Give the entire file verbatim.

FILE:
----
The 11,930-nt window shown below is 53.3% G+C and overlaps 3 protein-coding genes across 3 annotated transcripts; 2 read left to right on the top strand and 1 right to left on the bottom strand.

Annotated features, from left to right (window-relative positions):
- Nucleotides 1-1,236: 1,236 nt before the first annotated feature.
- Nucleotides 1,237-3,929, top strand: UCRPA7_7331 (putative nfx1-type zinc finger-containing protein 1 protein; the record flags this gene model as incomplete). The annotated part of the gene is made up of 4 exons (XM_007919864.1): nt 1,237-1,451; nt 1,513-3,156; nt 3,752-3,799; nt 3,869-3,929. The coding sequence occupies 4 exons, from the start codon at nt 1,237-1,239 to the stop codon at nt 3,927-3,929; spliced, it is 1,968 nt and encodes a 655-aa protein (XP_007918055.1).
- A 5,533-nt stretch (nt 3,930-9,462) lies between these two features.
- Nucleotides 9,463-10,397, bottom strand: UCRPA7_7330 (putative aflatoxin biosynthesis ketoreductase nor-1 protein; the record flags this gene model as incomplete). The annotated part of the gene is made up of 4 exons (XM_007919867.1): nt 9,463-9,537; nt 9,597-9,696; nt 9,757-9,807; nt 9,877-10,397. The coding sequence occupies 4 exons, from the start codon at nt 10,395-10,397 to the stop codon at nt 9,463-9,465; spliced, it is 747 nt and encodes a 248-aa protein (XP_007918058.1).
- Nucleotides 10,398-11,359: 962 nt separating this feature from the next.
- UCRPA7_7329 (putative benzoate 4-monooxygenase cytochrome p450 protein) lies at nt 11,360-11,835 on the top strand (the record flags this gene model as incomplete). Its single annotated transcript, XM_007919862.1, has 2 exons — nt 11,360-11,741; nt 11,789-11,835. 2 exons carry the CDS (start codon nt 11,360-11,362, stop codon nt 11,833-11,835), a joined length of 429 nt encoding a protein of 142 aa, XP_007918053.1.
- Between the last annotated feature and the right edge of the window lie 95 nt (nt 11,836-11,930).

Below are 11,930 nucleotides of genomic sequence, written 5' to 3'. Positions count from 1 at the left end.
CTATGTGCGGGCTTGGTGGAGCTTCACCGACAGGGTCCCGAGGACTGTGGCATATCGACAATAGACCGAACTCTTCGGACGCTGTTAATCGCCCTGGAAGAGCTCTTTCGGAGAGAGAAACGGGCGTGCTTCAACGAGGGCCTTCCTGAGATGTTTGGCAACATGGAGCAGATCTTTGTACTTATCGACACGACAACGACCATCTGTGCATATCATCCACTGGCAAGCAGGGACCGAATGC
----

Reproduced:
The 11,930-nt window shown below is 53.3% G+C and overlaps 3 protein-coding genes across 3 annotated transcripts; 2 read left to right on the top strand and 1 right to left on the bottom strand.

Annotated features, from left to right (window-relative positions):
- Nucleotides 1-1,236: 1,236 nt before the first annotated feature.
- Nucleotides 1,237-3,929, top strand: UCRPA7_7331 (putative nfx1-type zinc finger-containing protein 1 protein; the record flags this gene model as incomplete). The annotated part of the gene is made up of 4 exons (XM_007919864.1): nt 1,237-1,451; nt 1,513-3,156; nt 3,752-3,799; nt 3,869-3,929. The coding sequence occupies 4 exons, from the start codon at nt 1,237-1,239 to the stop codon at nt 3,927-3,929; spliced, it is 1,968 nt and encodes a 655-aa protein (XP_007918055.1).
- A 5,533-nt stretch (nt 3,930-9,462) lies between these two features.
- Nucleotides 9,463-10,397, bottom strand: UCRPA7_7330 (putative aflatoxin biosynthesis ketoreductase nor-1 protein; the record flags this gene model as incomplete). The annotated part of the gene is made up of 4 exons (XM_007919867.1): nt 9,463-9,537; nt 9,597-9,696; nt 9,757-9,807; nt 9,877-10,397. The coding sequence occupies 4 exons, from the start codon at nt 10,395-10,397 to the stop codon at nt 9,463-9,465; spliced, it is 747 nt and encodes a 248-aa protein (XP_007918058.1).
- Nucleotides 10,398-11,359: 962 nt separating this feature from the next.
- UCRPA7_7329 (putative benzoate 4-monooxygenase cytochrome p450 protein) lies at nt 11,360-11,835 on the top strand (the record flags this gene model as incomplete). Its single annotated transcript, XM_007919862.1, has 2 exons — nt 11,360-11,741; nt 11,789-11,835. 2 exons carry the CDS (start codon nt 11,360-11,362, stop codon nt 11,833-11,835), a joined length of 429 nt encoding a protein of 142 aa, XP_007918053.1.
- Between the last annotated feature and the right edge of the window lie 95 nt (nt 11,836-11,930).

Below are 11,930 nucleotides of genomic sequence, written 5' to 3'. Positions count from 1 at the left end.
CTATGTGCGGGCTTGGTGGAGCTTCACCGACAGGGTCCCGAGGACTGTGGCATATCGACAATAGACCGAACTCTTCGGACGCTGTTAATCGCCCTGGAAGAGCTCTTTCGGAGAGAGAAACGGGCGTGCTTCAACGAGGGCCTTCCTGAGATGTTTGGCAACATGGAGCAGATCTTTGTACTTATCGACACGACAACGACCATCTGTGCATATCATCCACTGGCAAGCAGGGACCGAATGC